At the time those Expeditions were sent forth no such communal benefits could have been anticipated : and thus it may be uncertain what further advantages may arrive from another Expedition. Yet in every instance hitherto known British Communal enterprise has followed close in the wake of British Naval Discovery and we well know that extended knowledge of this nature is eventually productive of later benefits to mankind. There are also at this moment several of the officers who have been engaged in previous voyages eager to engage in such an enterprise and whose experience, so important to a successful navigation amongst ice would be a most important advantage to such an Expedition. The favourable accounts also which I have received from those who were engaged last summer in the whale fishery of Baffin Bay, stating "that there was no ice to be seen and that ships might sail to where they would" is a reason why the present period may be considered as presently favourable for to further prosecution and final accomplishment. But above all in a scientific point of view that the highly interesting and important magnetic observations they would be able to make so near to one of the Magnetic Poles might have the advantage of the co-operation of extended magnetic observations which by the influence of the British Government have been placed for a limited period on almost any civilised part of the globe which will cease at the end of the present year.

The following extract from Mr. Baer's memoir to the Imperial Academy may indeed show that the apprehensions, which have been expressed of some time proven depriving England of the honour of completing that which she has so nobly begun and by no means demurred - He says "The English Flag alone here waved in the North Shores of America; the Russian on that of Siberia, both nations may win by their hardwork & perseverance, the admiration of posterity, even now the nations of Europe anxiously watch who shall find during the still unexplored part of the North Coast of America["] –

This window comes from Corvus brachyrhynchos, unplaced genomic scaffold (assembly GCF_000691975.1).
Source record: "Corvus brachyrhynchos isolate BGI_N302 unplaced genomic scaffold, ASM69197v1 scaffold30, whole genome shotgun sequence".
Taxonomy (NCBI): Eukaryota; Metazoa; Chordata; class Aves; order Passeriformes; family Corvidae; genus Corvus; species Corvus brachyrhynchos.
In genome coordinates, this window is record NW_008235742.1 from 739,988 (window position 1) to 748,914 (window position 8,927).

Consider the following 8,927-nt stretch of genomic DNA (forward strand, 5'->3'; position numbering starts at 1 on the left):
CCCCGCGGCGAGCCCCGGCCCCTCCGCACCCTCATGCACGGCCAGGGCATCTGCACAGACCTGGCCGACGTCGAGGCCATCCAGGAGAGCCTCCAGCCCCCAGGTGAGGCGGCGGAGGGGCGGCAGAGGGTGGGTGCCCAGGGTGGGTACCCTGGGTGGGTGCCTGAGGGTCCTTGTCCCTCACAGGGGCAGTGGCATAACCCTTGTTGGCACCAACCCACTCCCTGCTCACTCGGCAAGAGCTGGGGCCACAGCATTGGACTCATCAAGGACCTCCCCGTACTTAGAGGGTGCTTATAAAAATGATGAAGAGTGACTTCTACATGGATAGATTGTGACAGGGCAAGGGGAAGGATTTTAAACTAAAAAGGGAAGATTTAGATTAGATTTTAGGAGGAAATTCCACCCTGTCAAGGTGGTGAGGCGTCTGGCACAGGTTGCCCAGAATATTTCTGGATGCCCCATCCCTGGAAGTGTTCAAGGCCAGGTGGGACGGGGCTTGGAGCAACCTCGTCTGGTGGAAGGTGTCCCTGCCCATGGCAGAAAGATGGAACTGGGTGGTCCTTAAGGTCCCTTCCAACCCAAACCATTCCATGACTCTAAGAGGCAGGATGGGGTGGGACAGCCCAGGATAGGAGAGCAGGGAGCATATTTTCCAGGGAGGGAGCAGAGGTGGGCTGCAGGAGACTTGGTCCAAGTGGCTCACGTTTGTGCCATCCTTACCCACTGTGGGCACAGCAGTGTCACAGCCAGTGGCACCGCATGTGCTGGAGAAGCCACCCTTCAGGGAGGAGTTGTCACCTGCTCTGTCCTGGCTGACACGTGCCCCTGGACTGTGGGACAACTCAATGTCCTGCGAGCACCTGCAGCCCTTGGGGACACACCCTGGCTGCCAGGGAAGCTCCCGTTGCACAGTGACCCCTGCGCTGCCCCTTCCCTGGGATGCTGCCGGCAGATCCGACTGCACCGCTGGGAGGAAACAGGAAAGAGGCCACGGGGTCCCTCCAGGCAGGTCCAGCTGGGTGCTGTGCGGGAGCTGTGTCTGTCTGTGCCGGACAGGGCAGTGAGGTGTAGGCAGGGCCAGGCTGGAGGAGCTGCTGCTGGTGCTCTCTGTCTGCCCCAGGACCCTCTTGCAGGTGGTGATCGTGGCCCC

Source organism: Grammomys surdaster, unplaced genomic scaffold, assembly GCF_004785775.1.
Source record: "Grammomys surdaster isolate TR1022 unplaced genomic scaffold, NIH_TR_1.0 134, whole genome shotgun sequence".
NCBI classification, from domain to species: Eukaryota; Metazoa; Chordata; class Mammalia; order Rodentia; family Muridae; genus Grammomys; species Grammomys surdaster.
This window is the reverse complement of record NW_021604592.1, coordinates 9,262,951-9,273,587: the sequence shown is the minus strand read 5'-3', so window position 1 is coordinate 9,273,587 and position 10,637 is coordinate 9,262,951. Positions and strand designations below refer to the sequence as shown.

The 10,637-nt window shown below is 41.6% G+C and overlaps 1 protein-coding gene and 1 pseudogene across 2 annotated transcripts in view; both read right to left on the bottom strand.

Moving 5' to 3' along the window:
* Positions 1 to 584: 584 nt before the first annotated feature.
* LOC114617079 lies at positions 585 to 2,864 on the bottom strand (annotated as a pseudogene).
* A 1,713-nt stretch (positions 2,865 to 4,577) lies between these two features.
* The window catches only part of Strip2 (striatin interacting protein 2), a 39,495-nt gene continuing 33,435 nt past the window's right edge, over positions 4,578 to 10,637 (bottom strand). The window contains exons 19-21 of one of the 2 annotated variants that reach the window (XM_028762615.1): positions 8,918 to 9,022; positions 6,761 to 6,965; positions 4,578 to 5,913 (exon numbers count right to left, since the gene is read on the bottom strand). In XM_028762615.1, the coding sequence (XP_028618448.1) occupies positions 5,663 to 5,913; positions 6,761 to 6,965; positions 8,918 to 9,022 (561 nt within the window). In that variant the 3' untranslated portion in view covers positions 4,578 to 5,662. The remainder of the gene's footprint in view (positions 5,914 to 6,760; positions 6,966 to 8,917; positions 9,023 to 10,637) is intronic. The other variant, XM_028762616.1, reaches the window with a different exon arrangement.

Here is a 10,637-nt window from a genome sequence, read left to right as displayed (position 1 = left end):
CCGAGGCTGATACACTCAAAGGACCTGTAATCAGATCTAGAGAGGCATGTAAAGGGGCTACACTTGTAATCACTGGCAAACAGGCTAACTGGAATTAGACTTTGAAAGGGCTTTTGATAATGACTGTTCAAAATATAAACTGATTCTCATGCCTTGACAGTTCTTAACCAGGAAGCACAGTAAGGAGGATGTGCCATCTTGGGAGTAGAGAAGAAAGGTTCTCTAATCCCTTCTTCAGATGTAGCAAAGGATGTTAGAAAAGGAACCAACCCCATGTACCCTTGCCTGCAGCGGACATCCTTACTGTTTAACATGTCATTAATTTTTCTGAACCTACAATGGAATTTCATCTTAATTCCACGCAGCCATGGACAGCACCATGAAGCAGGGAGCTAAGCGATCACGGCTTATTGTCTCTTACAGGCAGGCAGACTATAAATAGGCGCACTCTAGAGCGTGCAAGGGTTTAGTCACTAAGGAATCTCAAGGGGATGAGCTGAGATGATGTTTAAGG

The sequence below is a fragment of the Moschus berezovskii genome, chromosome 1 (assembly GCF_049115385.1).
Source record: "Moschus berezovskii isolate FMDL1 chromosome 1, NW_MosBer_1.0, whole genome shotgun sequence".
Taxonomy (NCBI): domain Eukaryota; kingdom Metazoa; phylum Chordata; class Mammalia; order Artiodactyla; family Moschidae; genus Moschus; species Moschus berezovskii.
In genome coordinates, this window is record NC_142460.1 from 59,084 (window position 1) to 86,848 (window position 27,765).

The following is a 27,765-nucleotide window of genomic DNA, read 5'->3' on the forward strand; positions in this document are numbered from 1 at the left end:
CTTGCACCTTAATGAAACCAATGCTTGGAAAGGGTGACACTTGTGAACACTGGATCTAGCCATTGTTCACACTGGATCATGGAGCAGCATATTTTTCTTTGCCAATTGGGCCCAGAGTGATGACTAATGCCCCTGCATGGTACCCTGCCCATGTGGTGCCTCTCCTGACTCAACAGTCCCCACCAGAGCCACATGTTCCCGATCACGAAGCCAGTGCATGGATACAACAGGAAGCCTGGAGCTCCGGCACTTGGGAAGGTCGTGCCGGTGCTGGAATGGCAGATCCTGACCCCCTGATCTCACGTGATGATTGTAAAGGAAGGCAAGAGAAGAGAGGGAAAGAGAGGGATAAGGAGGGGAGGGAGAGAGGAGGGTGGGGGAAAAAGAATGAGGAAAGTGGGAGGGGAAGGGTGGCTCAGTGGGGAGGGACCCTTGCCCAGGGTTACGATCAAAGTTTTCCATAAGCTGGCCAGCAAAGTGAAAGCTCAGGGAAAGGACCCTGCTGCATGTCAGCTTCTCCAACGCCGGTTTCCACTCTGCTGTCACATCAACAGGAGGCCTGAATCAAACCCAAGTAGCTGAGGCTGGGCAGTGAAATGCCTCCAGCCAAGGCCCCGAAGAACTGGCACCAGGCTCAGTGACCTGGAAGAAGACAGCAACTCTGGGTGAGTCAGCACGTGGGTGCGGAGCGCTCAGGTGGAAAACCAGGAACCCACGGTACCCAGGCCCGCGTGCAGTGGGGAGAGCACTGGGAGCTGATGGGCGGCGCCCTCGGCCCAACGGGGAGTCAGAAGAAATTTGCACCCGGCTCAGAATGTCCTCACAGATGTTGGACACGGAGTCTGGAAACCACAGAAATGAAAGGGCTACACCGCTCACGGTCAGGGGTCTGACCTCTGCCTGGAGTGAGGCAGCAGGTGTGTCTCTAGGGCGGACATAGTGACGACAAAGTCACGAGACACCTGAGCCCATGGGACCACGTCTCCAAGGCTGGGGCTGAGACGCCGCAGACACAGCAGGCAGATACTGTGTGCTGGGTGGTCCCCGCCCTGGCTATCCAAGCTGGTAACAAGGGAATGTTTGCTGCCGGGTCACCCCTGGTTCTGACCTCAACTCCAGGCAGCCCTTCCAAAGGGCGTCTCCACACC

I beg now to be permitted to add that that England must not now abandon the glorious pre-eminence she has ever maintained in all that relates to the extension of geographical Beaufort Sea -: but that by a still further perseverance in an object so highly desirable to the British character the glory of this accomplishment may be reserved for our own country.

I have the honour to be

My Lord

Your Lordship's Obede humble servant

John Ross Capt. R.N.

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About this document ...

  • Written by: John Ross
  • Archive: National Archives, Kew, United Kingdom
  • Collection: Admiralty 7/187 Admiralty: Miscellanea. Arctic and Antarctic explorations. Documents relating to Arctic Expeditions
  • Date: 1845 January 25
  • Page(s): 1-8